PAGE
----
France storms to second World Cup title with final victory over Croatia

It had been 20 years. Twenty years and three days, to be precise. Twenty years since French streets filled and the Champs-Elysees transformed into a resplendent sea of humanity, the only apt comparison the liberation of Paris. On Sunday, when Kylian Mbappe struck to put the result of the World Cup final beyond all reasonable doubt, the sequel began.

Twenty years and three days after the most glorious day in French soccer history, the second-most glorious arrived. France won its second World Cup title in style, beating Croatia 4-2.

A tight and tense first half gave way to an explosive second, France’s flamboyant stars running riot. Paul Pogba, oft-derided and underrated, turned on the style and capped a Golden Ball-worthy tournament with a back-to-front beauty. Mbappe, the World Cup’s breakout star, ended Croatia’s improbable run once and for all.

Mbappe hadn’t even been born on that memorable day in 1998, when the 2018 team’s manager, Didier Deschamps, lifted the World Cup. That triumph changed France forever, altering its national identity, bringing a nation closer together than ever before. It remains to be seen whether this one will.

But after they rose to the occasion on the biggest stage of all, one thing is clear: France has a new generation of heroes. They’re the diverse group of players, players of all shapes, colors and sizes, primarily the sons of immigrants, who stormed onto the Luzhniki Stadium field in Moscow at the final whistle; who danced joyously; who clapped along with fans, hoisted Deschamps up into the air, and waved bleu, blanc et rouge flags altogether. They grew up on the ’98 team. Now they’ve emulated it.

And now, 20 years on from its first unparalleled party, France has a second.

France’s Paul Pogba celebrates his goal in the 2018 World Cup final against Croatia. (Getty)
France’s Paul Pogba celebrates his goal in the 2018 World Cup final against Croatia. (Getty)

France goes ahead against the run of play

The game began with French nerves and intermittent Croatian pressure. It was cagey, as expected. France prioritized defensive solidity and caution, as expected, and as it had all tournament.

And as it had all tournament, it struck out of nowhere.

On one of its few forays into the final third, Antoine Griezmann baited Croatia’s Marcelo Brozovic – or, more accurately, the referee – into a foul. There wasn’t zero contact. But Griezmann created it; he fabricated it to frame defender. It should have been a no-call.

Nonetheless, from the ensuing free kick, Griezmann swung in a beauty, at the ideal height to engender indecision. Mario Mandzukic leapt to clear the ball, but instead inadvertently flicked it into his own net:

It came against the run of play. It was somewhat fluky. But it was quintessential France at the 2018 World Cup. It was opportunistic. For the fourth straight game, Les Blues went ahead from a set piece or penalty.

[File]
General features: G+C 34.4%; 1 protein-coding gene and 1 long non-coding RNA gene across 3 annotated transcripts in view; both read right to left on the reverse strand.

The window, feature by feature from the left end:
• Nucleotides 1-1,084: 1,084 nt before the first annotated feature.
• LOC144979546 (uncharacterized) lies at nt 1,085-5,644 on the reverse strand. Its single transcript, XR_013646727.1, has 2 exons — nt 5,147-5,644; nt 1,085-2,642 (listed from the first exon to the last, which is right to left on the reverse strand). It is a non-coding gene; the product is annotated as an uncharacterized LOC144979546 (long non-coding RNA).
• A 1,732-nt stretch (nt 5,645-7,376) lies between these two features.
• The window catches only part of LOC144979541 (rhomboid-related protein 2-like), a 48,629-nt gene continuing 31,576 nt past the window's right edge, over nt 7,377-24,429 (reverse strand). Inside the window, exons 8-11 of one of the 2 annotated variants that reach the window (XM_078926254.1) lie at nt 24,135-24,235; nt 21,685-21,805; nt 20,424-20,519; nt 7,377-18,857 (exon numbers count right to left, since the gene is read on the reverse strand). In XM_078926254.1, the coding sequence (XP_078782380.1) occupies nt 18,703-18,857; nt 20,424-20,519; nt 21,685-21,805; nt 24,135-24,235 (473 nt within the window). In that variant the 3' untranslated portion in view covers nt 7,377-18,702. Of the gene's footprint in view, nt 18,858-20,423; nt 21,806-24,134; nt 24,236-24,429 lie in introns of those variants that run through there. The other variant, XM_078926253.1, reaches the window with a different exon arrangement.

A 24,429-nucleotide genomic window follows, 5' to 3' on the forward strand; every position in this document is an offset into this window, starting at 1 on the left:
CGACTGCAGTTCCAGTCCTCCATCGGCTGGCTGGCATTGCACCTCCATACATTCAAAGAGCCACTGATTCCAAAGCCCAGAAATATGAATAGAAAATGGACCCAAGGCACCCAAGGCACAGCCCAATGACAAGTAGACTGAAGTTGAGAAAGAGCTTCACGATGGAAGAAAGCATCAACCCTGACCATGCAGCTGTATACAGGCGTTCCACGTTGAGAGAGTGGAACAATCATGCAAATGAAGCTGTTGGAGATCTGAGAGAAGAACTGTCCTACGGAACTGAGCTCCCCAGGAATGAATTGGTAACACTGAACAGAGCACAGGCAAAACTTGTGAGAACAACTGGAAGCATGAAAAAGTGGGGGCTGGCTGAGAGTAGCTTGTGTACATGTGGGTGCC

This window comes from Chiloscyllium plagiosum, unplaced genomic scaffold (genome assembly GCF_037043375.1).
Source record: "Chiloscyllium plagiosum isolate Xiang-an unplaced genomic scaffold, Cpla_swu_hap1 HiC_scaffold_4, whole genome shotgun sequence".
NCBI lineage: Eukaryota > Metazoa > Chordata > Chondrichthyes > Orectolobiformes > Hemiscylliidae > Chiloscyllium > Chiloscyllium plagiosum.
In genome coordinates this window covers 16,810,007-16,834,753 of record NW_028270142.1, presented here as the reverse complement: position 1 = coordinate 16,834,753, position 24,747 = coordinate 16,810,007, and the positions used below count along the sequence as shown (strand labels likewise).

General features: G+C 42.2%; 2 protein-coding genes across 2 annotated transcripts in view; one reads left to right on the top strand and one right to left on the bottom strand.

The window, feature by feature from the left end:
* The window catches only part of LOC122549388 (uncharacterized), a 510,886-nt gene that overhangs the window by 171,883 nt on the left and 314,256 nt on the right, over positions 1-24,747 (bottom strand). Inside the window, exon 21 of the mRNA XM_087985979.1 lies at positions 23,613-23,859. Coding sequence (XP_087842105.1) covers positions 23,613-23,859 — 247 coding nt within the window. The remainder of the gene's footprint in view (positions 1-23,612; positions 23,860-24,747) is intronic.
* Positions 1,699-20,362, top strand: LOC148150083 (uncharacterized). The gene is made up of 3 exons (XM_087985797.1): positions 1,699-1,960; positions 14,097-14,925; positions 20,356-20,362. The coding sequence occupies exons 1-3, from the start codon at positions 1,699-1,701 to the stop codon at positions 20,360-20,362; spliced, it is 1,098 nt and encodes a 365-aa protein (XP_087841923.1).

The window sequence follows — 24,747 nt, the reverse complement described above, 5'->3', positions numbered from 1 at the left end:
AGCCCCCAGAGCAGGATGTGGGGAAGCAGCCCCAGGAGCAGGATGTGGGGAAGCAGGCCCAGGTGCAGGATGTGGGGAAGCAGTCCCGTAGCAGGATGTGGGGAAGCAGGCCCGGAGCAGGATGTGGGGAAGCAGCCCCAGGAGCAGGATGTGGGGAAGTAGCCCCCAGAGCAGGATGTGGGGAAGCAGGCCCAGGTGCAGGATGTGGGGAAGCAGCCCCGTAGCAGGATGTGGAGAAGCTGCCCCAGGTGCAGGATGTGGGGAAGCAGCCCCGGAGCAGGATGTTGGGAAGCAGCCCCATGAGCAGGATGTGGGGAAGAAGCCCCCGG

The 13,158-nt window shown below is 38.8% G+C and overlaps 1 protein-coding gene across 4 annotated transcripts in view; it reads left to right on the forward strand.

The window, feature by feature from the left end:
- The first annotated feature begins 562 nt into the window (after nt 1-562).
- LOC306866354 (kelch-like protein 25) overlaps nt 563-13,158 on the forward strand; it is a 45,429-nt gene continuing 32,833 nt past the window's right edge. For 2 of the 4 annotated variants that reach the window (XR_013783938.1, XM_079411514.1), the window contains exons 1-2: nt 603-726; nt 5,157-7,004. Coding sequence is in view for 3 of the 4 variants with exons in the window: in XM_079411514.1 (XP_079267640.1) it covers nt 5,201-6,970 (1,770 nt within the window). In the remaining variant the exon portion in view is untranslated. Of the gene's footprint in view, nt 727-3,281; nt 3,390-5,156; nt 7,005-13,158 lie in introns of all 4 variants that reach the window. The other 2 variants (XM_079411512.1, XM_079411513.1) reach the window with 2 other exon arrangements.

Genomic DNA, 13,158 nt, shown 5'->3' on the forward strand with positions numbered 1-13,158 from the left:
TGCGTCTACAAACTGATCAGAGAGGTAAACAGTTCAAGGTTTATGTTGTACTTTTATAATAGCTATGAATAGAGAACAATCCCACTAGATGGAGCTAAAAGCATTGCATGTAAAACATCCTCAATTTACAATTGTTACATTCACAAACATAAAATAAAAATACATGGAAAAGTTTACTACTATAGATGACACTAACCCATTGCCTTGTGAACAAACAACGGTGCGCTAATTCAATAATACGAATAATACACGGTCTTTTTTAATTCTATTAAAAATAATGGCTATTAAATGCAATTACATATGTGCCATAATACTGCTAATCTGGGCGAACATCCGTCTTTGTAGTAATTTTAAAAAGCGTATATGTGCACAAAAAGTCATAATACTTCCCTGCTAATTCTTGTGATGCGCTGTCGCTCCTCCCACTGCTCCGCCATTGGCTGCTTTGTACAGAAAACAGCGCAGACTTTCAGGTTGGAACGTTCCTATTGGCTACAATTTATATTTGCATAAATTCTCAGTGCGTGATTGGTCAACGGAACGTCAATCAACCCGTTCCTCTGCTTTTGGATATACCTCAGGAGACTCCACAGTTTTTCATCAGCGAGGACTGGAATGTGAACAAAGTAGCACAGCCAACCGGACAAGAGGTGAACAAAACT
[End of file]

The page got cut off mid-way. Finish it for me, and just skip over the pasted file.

And for the fourth straight game, they seemed to be in control. But this one wouldn’t be quite so simple.

Croatia gets its deserved equalizer

Croatia rightfully drew praise for the way it approached a game of such magnitude. It was fearless. It was the aggressor for much of the first half. And it responded 10 minutes after France’s opener with a clever set piece of its own.

It sent right back Sime Vrsaljko streaking down the right, sprinting into the box late. Luka Modric aimed a looping ball to the fullback at the far post, which Vrsaljko won. Croatia then won the second, third, fourth and fifth balls. Ivan Perisic took a lovely first touch with his right foot at the top of the box, and stung a left-footed drive past Hugo Lloris:

France, though, would hit back again on – you guessed it – another set piece.

Set pieces, set pieces, set pieces – and VAR

It’s been the story of this World Cup: set pieces. The two final openers were dead-ball goals No. 69 and 70 of the tournament. No. 71 put France ahead.

On a play eerily similar to its opening goal against Belgium in the semifinals, France sent a runner darting to the near post. Except this time, Blaise Matuidi whiffed on the header – and that was problematic for Croatia. Ivan Perisic instinctively responded to Matuidi’s miss be bringing his left arm down toward the ball.

Referee Nestor Pitana missed the ball-to-hand contact live. But his video assistant (VAR) sent him to the pitch-side monitor for the first video review in World Cup final history. Pitana came away from it pointing to the penalty spot.

Griezmann converted with ease:

Perisic and Croatia were desperately unfortunate. But VAR worked just as it is supposed to. It was a clear and obvious error on the field – and a clear and obvious handball, to the extent any handball can be. France was back in control.

France’s daggers

The French, despite their lead, looked shaky for about 55 minutes. Then one otherworldly Pogba pass snapped them out of their stupor.

Pogba sprung Mbappe down the right with a swerving half-volley, perfectly-weighted. He then continued his run, collected the ball at the top of the box, and at the second attempt extended France’s lead:

A guarded game had been broken wide open. Pogba’s brilliance, it seemed, had lifted Les Bleus over the line, to glory.

Six minutes later, Mbappe made it 4-1.

France, at that point, let its guard down ever so slightly. Or at least Lloris did. His howler gave Croatia a lifeline:

But the French countdown was on. The party back home had an official start time. And it won’t be ending anytime soon.

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Henry Bushnell covers global soccer for Yahoo Sports. Have a tip? Question? Comment? Email him at, or follow him on Twitter @HenryBushnell, and on Facebook.

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